sculpture of sea turtles in an intriguing way, and we
found a band of shells strumming instruments a little
Despite being a
bustling city, you can't
help but slow down
along the malecón and take a breather while looking out at
the many cruising boats anchored in the harbor.
During our stay we had lots of things
on our "to do" list, and we scurried
around town gathering provisions both for the dinner table and the boat. This was the first
city where we had found a chandlery, Lopez Marine, that not only had all of the items we
needed but was run by a Canadian ex-pat who understood both our language and our
boat's fussy needs. We had struck out at boat-oriented stores in Manzanillo, Puerto
Vallarta and Mazatlan before this, so we were thrilled to stock up on all the items we had
neglected to bring with us from San Diego.
We also discovered we were definitely in Baja and not on the mainland anymore as we
shopped for the galley and stopped at street-side vendors for snacks. We had searched
high and low for fish tacos and grilled beef tacos on our travels on the southern mainland,
always coming up empty. Flour tortillas are nonexistent on menus south of Puerto Vallarta
and aren't available for purchase save for one brand in the supermarkets. Now we rejoiced in $1.50 grilled beef tacos with all
the fixings, we scarfed a few fish tacos, and grabbed a variety of brands of flour tortillas for the galley.
The richest guy in the world, Mexican communications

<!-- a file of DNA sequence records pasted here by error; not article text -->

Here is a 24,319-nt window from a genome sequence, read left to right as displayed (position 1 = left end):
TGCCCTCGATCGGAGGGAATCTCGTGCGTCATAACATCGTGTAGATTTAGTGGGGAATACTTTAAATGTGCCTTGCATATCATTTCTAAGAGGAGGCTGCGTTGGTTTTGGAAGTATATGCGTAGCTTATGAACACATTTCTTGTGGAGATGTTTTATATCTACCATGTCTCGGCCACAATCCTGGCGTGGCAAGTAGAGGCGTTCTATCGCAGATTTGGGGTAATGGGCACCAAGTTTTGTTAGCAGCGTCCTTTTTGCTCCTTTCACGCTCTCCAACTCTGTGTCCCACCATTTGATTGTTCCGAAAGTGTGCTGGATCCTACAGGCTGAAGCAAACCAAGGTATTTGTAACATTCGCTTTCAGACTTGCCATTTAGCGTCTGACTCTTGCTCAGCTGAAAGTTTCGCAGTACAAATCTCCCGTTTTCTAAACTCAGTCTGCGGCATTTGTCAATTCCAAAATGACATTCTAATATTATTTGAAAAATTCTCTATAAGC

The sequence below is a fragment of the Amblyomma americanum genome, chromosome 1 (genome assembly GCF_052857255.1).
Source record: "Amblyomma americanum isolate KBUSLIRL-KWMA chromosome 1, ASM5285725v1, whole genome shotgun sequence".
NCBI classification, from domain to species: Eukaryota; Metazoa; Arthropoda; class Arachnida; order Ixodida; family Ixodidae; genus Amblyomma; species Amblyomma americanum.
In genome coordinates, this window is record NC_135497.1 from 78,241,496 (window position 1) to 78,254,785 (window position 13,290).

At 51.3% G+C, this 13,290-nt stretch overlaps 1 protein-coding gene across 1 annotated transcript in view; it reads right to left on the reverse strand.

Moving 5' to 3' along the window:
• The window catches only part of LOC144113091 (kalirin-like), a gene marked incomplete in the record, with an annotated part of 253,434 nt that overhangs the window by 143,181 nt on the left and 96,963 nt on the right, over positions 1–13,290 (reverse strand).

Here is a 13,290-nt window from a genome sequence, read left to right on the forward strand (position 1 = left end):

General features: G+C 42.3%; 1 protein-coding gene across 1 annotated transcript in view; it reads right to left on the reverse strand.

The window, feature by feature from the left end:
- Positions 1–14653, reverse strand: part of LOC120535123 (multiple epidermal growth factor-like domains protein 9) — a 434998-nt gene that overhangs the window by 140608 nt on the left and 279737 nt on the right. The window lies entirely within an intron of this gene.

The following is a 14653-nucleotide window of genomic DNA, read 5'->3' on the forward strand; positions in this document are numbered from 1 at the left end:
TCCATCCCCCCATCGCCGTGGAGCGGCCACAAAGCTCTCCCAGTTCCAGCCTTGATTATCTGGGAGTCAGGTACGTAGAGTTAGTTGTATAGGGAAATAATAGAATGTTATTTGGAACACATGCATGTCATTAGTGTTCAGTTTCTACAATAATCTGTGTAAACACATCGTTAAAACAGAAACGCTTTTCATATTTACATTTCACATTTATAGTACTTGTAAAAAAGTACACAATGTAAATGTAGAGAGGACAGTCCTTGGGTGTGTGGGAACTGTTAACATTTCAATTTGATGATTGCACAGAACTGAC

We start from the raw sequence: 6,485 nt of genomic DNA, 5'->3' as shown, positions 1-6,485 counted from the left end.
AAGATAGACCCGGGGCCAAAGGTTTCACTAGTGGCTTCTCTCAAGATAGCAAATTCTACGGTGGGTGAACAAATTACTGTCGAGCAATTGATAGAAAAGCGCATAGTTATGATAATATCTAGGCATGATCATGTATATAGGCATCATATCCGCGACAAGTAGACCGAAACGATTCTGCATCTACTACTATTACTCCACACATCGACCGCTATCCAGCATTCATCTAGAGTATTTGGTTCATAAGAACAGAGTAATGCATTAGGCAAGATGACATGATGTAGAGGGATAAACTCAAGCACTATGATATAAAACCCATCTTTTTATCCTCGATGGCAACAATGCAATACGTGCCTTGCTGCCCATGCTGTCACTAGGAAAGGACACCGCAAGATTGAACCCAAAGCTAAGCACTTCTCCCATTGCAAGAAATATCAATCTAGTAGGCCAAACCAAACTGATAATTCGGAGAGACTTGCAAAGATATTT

tycoon Carlos Slim, also seems to like La Paz. His
megayacht was in port getting a little window washing
during our stay.
We woke up the day before Good Friday to find the
Mexican Navy in celebration behind us.
Several small Navy ships were anchored just off our stern, flags
flying. A whole group of Sailors lined up on shore looking very
sharp in their dress whites.
La Paz is an older town, and it has hilly, narrow streets that give it a different, cozier kind of
feeling than other Mexican coastal cities we've visited. As in the US where so many towns
are beginning to look alike with matching big box stores, Mexico's chains and street vendors
give many of their towns a similar appearance. Familiar Mexican businesses like Coppel,
Elektra, Comex, Soriana, Comercial Mexicana, Bancomer, TelCel and Banamex show up in
every city, often accompanied by American counterparts like Walmart, Home Depot, KFC,
Office Max, Subway, McDonalds and others.
But the streets of La Paz go up and down,
rather than being wide and flat, and many
seem to be one-way. Even the street vendors
here seemed to be offering slightly different
wares, including one who was selling
embroidered and knitted goods.
We got a tip from friends that a seamstress in
town makes custom fitted snorkeling suits.
With long sleeves and long legs, these lycra
outfits offer a little bit of warmth
and a lot of abrasion protection.
We visited Katty's house for a
fitting and three days later had
two wonderful new body
suits for less than the
price of a bikini back
As we made our way
back to the boat one
day, a small school of
fish was swarming in
circles under our
Were they caught
in that infamous La
Paz eddy too?
Hmm... maybe it
was time to leave.
The anchorages in the first 100 miles north of La Paz are considered to be
some of the best in the Sea of Cortez. We wanted to visit every one, so
we started at Bahía San Gabriel at the southern end of Isla Espiritu Santo.
This pretty bay had us each sighing "ahhhh" all afternoon once the hook
was down. A noisy frigate bird nesting colony filled the trees along one
part of the shore, and the long white sand beach begged to be walked.
"Tomorrow..." we both said simultaneously, envisioning a quiet kayak ride